Chinese travelers, mostly wealthy individuals or business travelers, have been coming to the U.S. in dribs and drabs for years. The floodgate didn’t open until 2007, when China gave the U.S. its “approved destination” status, a change that allows the U.S. to market in the country. It also fueled a boom in Chinese group tour agencies that corral price-sensitive travelers leaving the country for the first time.


Their travel dynamic hasn’t changed much, says David Huang of China Host, a travel agency. He estimates about 90% of Chinese visitors still travel in large groups, moving quickly from destination to destination while staying at budget hotels.


But with the duration of their stays longer than those of Europeans and their penchant for shopping, the power of their wallets has surprised many in the industry.


In New York, Chinese spent on average $3,197 per person in 2010, the highest among foreign travel groups. “They’re sort of the new Japanese,” Dixon says.


Qiang Wang, a Chinese traveler recently strolling the massive grounds of an outlet mall in Leesburg, Va., near Washington, D.C., says the Chinese love good bargains, and shopping excursions are frequent in group tours.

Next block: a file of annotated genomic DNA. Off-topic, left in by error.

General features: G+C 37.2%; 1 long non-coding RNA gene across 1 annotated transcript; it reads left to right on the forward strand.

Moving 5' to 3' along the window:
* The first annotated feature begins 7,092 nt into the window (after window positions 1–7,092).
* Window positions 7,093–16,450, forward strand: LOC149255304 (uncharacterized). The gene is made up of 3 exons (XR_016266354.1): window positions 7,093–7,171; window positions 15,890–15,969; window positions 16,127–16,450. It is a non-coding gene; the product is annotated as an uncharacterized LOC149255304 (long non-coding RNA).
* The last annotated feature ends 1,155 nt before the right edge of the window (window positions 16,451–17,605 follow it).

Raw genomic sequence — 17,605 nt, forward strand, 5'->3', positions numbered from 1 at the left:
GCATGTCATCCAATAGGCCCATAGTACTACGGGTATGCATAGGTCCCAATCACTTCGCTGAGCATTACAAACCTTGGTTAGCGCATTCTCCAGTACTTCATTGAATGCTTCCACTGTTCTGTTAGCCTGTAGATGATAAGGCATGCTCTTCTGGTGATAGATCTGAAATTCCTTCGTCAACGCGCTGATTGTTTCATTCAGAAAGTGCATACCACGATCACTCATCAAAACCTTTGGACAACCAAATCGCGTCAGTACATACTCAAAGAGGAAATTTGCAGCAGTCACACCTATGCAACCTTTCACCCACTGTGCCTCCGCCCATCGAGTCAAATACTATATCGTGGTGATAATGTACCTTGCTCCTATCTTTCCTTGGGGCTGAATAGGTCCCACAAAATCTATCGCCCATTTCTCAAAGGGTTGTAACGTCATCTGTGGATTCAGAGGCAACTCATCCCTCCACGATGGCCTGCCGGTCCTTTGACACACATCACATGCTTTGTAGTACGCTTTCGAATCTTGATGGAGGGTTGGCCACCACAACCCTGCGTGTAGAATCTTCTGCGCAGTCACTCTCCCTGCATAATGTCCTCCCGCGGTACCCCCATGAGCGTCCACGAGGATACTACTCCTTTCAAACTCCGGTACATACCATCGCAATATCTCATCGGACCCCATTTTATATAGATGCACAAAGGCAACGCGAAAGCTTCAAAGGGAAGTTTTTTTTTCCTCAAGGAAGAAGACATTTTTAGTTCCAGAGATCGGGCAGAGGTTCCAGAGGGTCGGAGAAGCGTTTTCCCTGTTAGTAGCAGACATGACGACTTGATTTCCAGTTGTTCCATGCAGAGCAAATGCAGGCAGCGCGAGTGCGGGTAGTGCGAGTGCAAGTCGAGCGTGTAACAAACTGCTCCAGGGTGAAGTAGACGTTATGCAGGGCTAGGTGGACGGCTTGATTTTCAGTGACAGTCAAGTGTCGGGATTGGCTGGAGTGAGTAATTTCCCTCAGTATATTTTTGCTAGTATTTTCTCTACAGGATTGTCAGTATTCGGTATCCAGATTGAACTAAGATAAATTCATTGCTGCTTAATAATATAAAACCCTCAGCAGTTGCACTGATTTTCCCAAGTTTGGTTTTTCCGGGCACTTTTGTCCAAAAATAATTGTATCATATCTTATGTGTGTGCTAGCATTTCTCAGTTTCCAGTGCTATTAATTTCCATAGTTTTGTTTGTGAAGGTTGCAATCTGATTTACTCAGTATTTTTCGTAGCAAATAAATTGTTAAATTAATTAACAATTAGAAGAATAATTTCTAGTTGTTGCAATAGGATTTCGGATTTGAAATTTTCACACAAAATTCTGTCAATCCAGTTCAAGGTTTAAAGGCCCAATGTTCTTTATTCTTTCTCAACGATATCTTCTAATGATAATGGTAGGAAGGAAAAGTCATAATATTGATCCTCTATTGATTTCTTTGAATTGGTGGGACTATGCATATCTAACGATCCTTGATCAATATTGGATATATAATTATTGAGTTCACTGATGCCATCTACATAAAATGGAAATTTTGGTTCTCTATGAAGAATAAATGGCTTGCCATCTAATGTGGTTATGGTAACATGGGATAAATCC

Wang, an economist from Hefei, a city in Anhui Province in eastern China, laughs at the irony of Chinese travelers rushing to buy goods in the USA that were likely shipped from their country.


“Brand (goods) are a lot cheaper here,” he says, holding up bags from Coach, Jos. A. Bank and Easy Spirit.


Getting a visa can be a problem


Despite the growing numbers, the U.S. tourism industry isn’t taking the Chinese for granted. While the U.S. remains, for many Chinese, a mythic destination glimpsed only in Hollywood movies, they’re also increasingly proving to be discriminating customers who want to spend money where they’re welcome.


Because of its reputation as a difficult country to obtain a visa to, the U.S. is starting to lose some of its luster, particularly among the young, adventurous and upscale segment of Chinese travelers.


Based on a series of surveys he conducted in Shanghai in 2010- 2011, Robert Li, a tourism professor at the University of South Carolina, says Shanghai travelers selected France as the most desired destination. The U.S. came in second.


European countries had been granted the “approved destination” status earlier, and have marketed in China sooner than the U.S. did. “The U.S. has lost the first-mover advantage,” he says.


Now free to move about the world, the Chinese elite, in particular, are selecting destinations not on preconceived notions of the past, but purely based on cost, accessibility and product.